The use of an ion-drive for the propulsion of space vehicles was first proposed as far back as 1906 by Dr. Robert Goddard, the father of American rocketry, although at the time the science was not far enough advanced for practical applications. Due to continued research, working ion engines were developed by the late 1950s and actually used on some of the early satellites in the 1960s. The first in-space demonstration of a working ion engine was carried aboard the SERT-1 spacecraft, which was launched in 1964. The picture at upper left is of NASA.s latest ion engine, which is intended for use by deep-space probes carrying research instruments and possibly one day man himself.
Unlike chemical rockets, from the tiny ones Robert Goddard developed in the 1920s to the massive Saturn-V which sent men from the earth to the moon in the 1960s and 70s, ion engines do not rely on the mixing of chemicals to produce a controlled explosion to power a massive rocket into space. They work on the same principle that Issac Newtown discovered, that for every action there is an equal and opposite reaction, but instead of using a chemical reaction to provide the thrust, an ion engine instead uses electrons (in this case, from xenon atoms) that are ionized by a strong magnetic field to provide a stream that produces a small but steady thrust, similarly but on a much larger scale as an ordinary home air ionizer. This is more efficient than using chemical rockets, as well as being much safer.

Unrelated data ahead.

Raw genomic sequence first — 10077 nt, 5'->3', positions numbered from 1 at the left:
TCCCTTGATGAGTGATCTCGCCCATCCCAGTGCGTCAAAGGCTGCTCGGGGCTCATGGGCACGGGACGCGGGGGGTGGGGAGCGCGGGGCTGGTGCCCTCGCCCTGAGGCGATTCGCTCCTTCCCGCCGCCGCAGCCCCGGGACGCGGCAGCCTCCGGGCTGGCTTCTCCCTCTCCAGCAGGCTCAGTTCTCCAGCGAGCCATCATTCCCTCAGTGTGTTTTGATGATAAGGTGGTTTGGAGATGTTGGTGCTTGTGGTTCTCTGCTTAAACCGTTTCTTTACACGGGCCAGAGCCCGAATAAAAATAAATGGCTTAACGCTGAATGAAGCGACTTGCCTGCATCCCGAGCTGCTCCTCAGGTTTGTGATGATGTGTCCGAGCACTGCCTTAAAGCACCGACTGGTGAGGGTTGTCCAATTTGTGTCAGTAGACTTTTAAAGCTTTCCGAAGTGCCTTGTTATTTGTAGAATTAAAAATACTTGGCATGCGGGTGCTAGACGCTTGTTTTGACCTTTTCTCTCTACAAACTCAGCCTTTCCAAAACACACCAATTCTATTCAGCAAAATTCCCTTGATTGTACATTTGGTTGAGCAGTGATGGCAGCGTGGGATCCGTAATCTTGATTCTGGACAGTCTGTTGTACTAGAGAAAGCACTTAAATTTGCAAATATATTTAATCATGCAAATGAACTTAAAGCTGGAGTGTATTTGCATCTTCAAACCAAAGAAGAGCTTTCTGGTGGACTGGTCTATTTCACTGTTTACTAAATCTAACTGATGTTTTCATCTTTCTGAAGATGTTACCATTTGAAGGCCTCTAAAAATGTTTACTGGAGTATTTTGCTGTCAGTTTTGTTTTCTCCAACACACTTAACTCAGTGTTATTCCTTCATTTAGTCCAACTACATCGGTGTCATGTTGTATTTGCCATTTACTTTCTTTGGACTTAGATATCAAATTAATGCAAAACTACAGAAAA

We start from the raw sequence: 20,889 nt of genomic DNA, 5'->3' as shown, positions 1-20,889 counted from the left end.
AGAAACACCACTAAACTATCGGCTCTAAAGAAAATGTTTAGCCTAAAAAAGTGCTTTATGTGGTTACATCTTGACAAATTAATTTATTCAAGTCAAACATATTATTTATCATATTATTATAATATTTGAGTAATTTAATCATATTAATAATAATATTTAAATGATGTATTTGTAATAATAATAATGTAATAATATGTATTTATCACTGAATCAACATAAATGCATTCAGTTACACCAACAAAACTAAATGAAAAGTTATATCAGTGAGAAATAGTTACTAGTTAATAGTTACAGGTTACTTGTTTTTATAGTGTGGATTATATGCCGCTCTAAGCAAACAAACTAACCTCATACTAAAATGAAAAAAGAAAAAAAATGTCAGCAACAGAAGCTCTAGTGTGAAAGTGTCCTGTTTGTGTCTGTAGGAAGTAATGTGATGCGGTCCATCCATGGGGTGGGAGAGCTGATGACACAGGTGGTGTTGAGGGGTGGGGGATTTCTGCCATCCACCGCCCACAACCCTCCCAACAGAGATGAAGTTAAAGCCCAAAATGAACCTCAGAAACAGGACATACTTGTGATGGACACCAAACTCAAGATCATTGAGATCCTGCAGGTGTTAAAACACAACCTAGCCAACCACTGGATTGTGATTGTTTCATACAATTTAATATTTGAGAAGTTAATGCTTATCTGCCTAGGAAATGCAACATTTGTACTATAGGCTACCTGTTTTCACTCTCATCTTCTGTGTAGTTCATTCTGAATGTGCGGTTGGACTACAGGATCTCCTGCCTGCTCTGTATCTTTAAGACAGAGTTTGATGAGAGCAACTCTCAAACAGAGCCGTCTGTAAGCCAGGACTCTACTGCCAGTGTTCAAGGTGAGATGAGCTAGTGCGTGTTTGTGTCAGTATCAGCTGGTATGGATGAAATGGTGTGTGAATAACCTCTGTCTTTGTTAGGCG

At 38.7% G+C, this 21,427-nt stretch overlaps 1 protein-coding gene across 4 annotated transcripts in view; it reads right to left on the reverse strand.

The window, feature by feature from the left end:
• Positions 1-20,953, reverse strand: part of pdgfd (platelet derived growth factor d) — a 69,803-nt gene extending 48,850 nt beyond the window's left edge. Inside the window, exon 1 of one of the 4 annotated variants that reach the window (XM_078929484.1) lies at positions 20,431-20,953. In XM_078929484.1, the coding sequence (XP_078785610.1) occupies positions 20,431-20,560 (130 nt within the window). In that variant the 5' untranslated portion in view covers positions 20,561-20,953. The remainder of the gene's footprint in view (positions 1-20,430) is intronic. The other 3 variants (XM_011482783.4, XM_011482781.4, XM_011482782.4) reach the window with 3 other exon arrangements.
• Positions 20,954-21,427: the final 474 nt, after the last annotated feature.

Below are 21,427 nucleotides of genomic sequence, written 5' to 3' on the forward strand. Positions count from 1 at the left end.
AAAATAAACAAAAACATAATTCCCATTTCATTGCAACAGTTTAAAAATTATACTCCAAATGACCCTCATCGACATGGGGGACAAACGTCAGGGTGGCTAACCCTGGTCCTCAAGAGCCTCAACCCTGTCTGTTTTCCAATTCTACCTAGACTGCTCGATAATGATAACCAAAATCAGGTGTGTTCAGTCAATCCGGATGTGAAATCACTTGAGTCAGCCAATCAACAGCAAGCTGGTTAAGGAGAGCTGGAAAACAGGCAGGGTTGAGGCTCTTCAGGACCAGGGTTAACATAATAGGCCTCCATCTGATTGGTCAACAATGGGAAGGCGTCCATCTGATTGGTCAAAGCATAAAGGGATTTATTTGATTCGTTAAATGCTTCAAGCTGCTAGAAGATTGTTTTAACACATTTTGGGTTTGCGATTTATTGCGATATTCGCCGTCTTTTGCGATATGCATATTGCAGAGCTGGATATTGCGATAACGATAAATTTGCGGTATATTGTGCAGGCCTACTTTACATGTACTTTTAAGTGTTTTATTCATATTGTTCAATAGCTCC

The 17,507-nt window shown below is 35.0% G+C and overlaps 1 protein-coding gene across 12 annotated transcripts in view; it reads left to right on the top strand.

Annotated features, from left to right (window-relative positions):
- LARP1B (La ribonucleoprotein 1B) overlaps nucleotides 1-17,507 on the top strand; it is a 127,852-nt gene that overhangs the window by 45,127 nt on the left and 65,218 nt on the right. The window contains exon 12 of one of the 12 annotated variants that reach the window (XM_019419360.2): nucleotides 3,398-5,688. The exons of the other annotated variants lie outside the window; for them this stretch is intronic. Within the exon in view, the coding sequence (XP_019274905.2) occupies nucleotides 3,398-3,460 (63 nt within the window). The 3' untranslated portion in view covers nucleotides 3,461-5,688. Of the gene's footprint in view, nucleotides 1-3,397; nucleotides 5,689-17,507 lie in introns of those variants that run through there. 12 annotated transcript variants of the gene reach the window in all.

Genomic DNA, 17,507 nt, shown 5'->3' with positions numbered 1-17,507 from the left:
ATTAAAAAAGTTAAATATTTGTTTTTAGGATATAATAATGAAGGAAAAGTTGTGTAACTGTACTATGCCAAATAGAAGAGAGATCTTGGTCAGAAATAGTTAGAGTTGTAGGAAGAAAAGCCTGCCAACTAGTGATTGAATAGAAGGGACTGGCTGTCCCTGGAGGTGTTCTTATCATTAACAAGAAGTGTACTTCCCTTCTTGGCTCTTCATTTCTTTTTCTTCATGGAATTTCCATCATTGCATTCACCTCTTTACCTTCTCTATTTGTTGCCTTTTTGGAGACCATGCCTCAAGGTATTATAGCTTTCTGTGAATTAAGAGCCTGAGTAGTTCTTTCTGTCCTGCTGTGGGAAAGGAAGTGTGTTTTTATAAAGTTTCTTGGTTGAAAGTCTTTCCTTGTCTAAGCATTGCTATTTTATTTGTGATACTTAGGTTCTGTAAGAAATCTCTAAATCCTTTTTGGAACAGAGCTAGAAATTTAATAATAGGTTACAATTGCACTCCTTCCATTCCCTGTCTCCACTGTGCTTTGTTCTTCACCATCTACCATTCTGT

If an ion-engine has so many advantages over a standard chemical rrocket, you might be asking yourself, why isn’t it being used more. The answer is, it is being used. An ion engine is currently propelling NASA’s Dawn spacecraft on its’ mission to explore the asteroid Ceres. Japans’s Hyabusa probe, which gathered samples from the asteroid Itakowa in 2005 was also ion-powered, as was NASA’s Deep Impact probe which purposely struck a comet to determine its’ composition. But the larger answer to the question is that, while ion-engines are very efficient and reliable, up to now there has been a limit to their power, so they haven’t been able to be used to, for example, launch a satellite from the surface of the earth. Since their thrust is much less than that of a standard rocket, they also aren’t as fast, though if the thrust can be kept up for a long time as in, for example, the case of a deep-space probe, they can achieve very high speeds because their ionic thrust is must faster than that of a chemical rocket. NASA is considering more advanced versions of the ion engine for such tasks as sending supply ships to the asteroids or even to colonies on other planets, such as Mars, when they have been established. It is also considering using an ion-powered spacecraft to capture a small nearby asteroid and shove it gently into near-Earth orbit, both for scientific reasons and so that astronauts can get a chance to practice in preparation for a voyage to the asteroid belt. So while it may not be as glamorous as a warp-drive, the ion engine is poised to play a very significant role in mankind’s conquest of space.